Last year, shortly after we moved to Mississippi, I found myself looking to buy a lawnmower. We hadn’t brought one with us when we moved as we were living in an apartment so mowing was a chore I gave no thought. I have to admit I was a little excited to buy a new lawnmower. I know that sounds a little weird but it was true. I looked around in a few places and decided on what I thought would be the perfect fit. Since my yard is rather small, I was looking for a self-propelled push mower that had the widest blade cut I could find. My logic was that the wider the cut, the less number of swathes would be required. I thought the self-propelled aspect would be great because since I am getting older, I can use all the help I can get! I walked out with the perfect machine and I remember thinking how I would use this mower for many, many years so not to worry about the price.
Last week, I bought a new mower. The wonderful mower I was so convinced was the right fit wasn’t. I would have continued to use it even though there were several aspects about it that repeatedly bothered me. It was heavy, awkward and wouldn’t fit through some of the narrow passages that exist in the yard. What settled the issue to buy a new mower was when the mechanism regulating the self-propelled dimension suddenly stopped and to fix it was going to be too expensive in my opinion. So, I bought a new mower. After having used it already, I can tell it is going to be a vast improvement. Let me tell you about it.
First, it is the narrowest cut that I could find. I figured that while I might have to make a few more passes with a narrower cut, I would save time by being able to easily navigate around the obstacles in the yard. Next, I bought a mower that was not self-propelled. I realized by pushing my broken mower without the self-propelled mechanism working that it was vastly heavier than one without it. The mower I bought is very light weight and easy to push and I don’t have to bother with the self-propelled mechanism that never seemed to run at my pace, either too slow or too fast. Again, the result of using my simpler, smaller mower was better. It took me 15 minutes less time to mow and much less frustrated. Bigger isn’t always better, Better is Better!
I first heard that adage, “Bigger isn’t always better, Better is Better” while attending the Purpose Driven Church Conference at the Saddleback Community Church in Lake Forest, California. This is the congregation founded by Rick Warren that at one time was the largest, fastest growing congregation in the country. Everyone was flocking to California to hear the “magical formula” that enabled the huge success they were experiencing. It was in the first session of the conference that Warren shared the adage which he was giving as a warning to Church leaders that the standard they should be striving for is Better, not Bigger. He fervently warned us to hear the principles he was sharing but not with the intention of trying to duplicate them in their home situations. He insisted the results wouldn’t be the same because every congregation is different.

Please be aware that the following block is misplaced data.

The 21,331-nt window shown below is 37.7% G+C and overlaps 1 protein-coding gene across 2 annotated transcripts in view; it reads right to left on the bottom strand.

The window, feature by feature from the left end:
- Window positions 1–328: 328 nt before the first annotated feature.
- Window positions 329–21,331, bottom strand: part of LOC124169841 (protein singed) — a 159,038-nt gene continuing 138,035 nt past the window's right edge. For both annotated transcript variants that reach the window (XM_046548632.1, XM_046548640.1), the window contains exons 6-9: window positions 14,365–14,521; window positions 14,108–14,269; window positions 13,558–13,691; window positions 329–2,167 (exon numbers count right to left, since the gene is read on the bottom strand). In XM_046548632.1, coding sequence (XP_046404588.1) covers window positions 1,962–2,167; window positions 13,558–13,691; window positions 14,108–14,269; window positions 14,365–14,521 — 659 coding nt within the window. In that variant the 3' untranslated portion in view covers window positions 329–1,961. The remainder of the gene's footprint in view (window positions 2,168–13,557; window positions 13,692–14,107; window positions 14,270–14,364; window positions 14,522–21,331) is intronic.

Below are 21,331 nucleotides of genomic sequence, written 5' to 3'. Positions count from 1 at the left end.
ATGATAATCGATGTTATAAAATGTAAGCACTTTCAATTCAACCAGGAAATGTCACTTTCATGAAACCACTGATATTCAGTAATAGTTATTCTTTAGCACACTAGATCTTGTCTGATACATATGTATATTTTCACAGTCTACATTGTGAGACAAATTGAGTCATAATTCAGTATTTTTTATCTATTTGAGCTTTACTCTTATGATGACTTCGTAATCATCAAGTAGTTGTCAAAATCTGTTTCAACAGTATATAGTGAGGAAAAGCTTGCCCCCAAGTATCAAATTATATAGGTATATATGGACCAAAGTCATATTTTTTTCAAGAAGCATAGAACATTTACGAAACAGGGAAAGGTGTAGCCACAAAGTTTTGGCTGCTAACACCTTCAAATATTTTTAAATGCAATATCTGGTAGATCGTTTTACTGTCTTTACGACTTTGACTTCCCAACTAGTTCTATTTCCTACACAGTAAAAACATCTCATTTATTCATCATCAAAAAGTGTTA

I remember hearing it, but I didn’t really “hear” it until much later. I and so many other leaders came back to their respective congregations with big plans, radical changes and the insistence that this was going to solve pretty much all the problems the congregation might be experiencing. I don’t know how many crash and burn stories I heard about Church leaders who didn’t heed the warning and either messed up an unsuspecting congregation or their career. At the end of the day, they were more interested in having a Bigger Church, no matter what.
Since then I have been living the reality that Bigger isn’t necessarily Better, Better is Better. I am defining “Better” with a goal of assisting congregations to be even healthier. Here is how I believe Healthy congregations will be:
Healthy congregations win people to Christ, teaches Christ-followers how to be true Christ-followers, enlists and trains the Body to greater places of Service and produces leaders like missionaries, ministers, chaplains and church planters. Healthy congregations exist in all sizes because of a variety of reasons. Its not the size, its about whether or not the congregation is in fact Healthy. Healthy congregations can be found in all sizes and communities. We just need to remember what Better really is and then be determined to settle for nothing else, no matter what size.
Who knows, maybe the adage is also true about lots of other things than lawnmowers and congregations!